June 17, 1998 I have just gotten back from my son's graduation from college in Oakland. It is important to keep your mind off the negative and hurting and focus on positive thoughts. For me it has been different goals. I set up monthly, quarterly, six month and long range goals. My original doctor did not expect me to be here now. Prayer and attitude and confidence of those around you help give you the power to fight this beast. I am still on a 50 duragesic patch every three days, 30 mg Prednisone every other day and 90 mg Aredia once a month for four hours. The neck still hurts every day and my left hip is painful to walk on, but bearable. If I work out side for 2 hours I need to come in and rest for 2 hours. I am happy it has been cool, the heat makes me fade out so fast. By the way on August 17, 1998 I will be in Sitka, Alaska fishing for 200 pound halibut and silver salmon.

I went to the doctor today for my one year anniversary visit after my PSCT. I had an MRI to which they found that I have Avascular Necrosis in my left hip and femur along with a new fracture of L5-Lumbar. I am taking Prednisone and receiving Aredia twice a month. The best news was that the marrow showed no evidence of myeloma. The bloodwork is improving each month. The Bence Jones shows no M-protein.

My 50th birthday is coming July 26th, 1998, and I would like to invite any people from the LA area, I live in Monrovia, to come over and chat.

September 2000: So many feelings have past in these last four years it has been hard to keep up with them. It is like being glued to the fastest, most scary roller coaster ever created and it never stops. August of '96 pulling weeds in my garden, then radiation, and chemotherapy, a Stem Cell Transplant and retirement at 48.

I have come back to around 60% of what I was prior to Myeloma entering my life. Myeloma ate my second cervical vertebrae and I have limited movement and severe restrictions from it. I also have to wear a brace or soft collar 24 hours a day until I see the pearly gates. Multiple compression fractures to my back and the onset of Avascular Necrosis in both hips make me feel like I am 90 years old. The only medications that I am on now are 90 mg. of Aredia once a month and a 25 ug/h Duragesic Patch taken every 48 hours.

Dealing with the mental roller coaster of emotions has been one of my hardest struggles.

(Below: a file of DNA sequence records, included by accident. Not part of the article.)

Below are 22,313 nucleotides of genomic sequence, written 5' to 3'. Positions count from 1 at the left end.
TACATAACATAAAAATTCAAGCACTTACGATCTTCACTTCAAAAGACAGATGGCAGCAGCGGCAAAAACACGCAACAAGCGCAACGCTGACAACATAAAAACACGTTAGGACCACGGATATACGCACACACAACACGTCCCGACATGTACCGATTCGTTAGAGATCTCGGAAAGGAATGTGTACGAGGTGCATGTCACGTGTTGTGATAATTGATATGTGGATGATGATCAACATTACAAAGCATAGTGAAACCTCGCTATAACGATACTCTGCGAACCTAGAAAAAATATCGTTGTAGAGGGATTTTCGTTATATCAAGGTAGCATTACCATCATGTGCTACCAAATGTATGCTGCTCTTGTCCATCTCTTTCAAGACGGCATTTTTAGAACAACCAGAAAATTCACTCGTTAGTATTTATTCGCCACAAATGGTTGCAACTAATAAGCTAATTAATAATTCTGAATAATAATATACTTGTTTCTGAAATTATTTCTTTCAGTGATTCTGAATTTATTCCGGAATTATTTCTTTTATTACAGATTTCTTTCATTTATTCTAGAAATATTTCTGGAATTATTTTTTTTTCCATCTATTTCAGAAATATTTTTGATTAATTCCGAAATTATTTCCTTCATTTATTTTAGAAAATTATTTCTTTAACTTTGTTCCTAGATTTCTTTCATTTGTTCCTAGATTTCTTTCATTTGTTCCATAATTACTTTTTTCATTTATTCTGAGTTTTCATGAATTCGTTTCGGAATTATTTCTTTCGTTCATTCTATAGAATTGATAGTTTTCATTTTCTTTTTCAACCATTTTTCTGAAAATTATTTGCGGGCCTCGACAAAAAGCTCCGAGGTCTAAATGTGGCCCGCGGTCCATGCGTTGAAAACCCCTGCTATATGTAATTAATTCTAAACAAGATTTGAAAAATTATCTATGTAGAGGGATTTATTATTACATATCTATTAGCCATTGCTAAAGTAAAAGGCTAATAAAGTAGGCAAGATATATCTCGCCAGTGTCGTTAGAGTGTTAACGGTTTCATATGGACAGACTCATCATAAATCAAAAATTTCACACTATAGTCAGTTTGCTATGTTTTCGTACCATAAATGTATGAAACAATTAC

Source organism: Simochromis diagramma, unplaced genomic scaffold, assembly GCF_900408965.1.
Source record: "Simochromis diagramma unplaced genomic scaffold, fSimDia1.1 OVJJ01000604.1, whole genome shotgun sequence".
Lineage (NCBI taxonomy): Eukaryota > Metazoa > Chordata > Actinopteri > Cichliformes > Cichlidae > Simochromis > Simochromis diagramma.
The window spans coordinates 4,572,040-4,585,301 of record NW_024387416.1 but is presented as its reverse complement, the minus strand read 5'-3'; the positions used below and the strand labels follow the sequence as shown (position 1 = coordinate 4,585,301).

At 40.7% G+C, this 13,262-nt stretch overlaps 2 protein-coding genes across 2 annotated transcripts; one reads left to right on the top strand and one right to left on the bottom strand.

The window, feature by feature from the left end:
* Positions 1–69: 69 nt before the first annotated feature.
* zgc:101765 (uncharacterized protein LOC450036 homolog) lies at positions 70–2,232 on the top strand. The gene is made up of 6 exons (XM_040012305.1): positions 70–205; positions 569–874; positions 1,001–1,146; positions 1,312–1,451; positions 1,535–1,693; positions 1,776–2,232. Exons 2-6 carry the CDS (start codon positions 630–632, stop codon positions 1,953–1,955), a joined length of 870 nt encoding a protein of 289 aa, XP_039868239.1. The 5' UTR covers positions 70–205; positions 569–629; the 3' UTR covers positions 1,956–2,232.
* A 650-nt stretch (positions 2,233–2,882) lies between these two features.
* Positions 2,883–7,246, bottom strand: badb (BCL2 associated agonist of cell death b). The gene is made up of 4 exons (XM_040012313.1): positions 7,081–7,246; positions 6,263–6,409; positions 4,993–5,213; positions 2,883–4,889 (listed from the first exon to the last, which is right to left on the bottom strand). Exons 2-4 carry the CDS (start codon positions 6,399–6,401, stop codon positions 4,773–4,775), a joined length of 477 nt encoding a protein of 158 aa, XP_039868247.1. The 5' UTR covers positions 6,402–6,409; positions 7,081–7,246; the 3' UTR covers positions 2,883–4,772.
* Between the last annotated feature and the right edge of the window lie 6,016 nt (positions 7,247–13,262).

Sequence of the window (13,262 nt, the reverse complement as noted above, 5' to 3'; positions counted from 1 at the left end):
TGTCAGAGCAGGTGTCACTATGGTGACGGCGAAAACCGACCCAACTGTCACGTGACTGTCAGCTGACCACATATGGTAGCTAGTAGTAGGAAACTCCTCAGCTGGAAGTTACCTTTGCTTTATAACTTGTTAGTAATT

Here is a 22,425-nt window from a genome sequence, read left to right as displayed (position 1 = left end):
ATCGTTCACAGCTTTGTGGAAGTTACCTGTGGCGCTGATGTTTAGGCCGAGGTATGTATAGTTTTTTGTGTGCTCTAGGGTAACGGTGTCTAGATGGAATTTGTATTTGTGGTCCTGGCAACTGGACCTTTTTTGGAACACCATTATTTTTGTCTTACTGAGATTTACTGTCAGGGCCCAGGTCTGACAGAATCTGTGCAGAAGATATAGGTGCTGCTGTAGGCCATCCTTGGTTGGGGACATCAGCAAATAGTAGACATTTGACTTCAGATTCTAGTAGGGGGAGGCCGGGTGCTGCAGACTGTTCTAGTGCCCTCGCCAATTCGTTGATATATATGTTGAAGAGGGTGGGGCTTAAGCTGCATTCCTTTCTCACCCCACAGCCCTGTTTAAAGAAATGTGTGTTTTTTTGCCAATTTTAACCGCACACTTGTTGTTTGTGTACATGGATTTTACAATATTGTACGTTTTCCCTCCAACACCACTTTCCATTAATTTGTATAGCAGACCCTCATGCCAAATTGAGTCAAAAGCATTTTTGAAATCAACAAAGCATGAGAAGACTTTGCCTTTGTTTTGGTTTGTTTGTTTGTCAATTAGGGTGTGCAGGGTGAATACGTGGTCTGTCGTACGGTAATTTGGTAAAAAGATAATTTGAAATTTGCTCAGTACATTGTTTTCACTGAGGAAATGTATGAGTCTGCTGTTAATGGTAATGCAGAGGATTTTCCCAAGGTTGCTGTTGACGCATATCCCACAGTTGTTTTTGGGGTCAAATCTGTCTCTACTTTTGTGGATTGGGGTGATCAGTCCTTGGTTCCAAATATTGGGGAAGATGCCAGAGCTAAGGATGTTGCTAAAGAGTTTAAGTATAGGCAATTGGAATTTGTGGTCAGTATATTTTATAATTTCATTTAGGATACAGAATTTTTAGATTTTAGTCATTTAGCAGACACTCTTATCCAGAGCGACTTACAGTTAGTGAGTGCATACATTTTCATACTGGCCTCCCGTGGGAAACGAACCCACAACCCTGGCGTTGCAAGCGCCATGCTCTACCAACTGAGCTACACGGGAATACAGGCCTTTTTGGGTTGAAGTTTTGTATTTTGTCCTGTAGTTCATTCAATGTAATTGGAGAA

I could deal with the positive attitude to fight this horrible beast. The more I read and the more I talked to the doctors the better I felt and the quicker I recovered. I have issues dealing with not being in control when and if I ever come out of remission and being retired.

I am very glad to be in remission for over three years now. Because it took so long to diagnose me the first time, I am very gun shy about having a Bence Jones 24-hour urine test done every three months. Every time I see my Myeloma Specialist at UCLA or Cedars, I have this knot in my stomach until I get the results back. I also get this on every anniversary of my PSCT. Sometimes I think it is not good to know the averages on remissions.

It is a battle with my ego to be forced into retirement at 48 when I felt that I had at least 10 more years to gain financial freedom. Being home alone is so very strange for someone who was used to being around people. The disabilities to my neck, back, hips and even hands make employment doubtful and even volunteering limited.  Gaining back a self worth is a constant struggle.

To drive away the boredom, my wife and I have visited Baja California, Alaska, Washington, New York, Las Vegas, and San Francisco. We also traveled with our daughter to Ireland, London, and Paris.

The four things that I would recommend that all Myeloma patients and caregivers do are:

  1. Attend a Patient/Family Seminar sponsored by the IMF

  2. Never stop reading and finding information about different treatments and protocols

  3. Attend the Myeloma support group closest to you with your significant other

  4. Sign up for the Myeloma Listserver, especially for the newly diagnosed

 Pete Thompson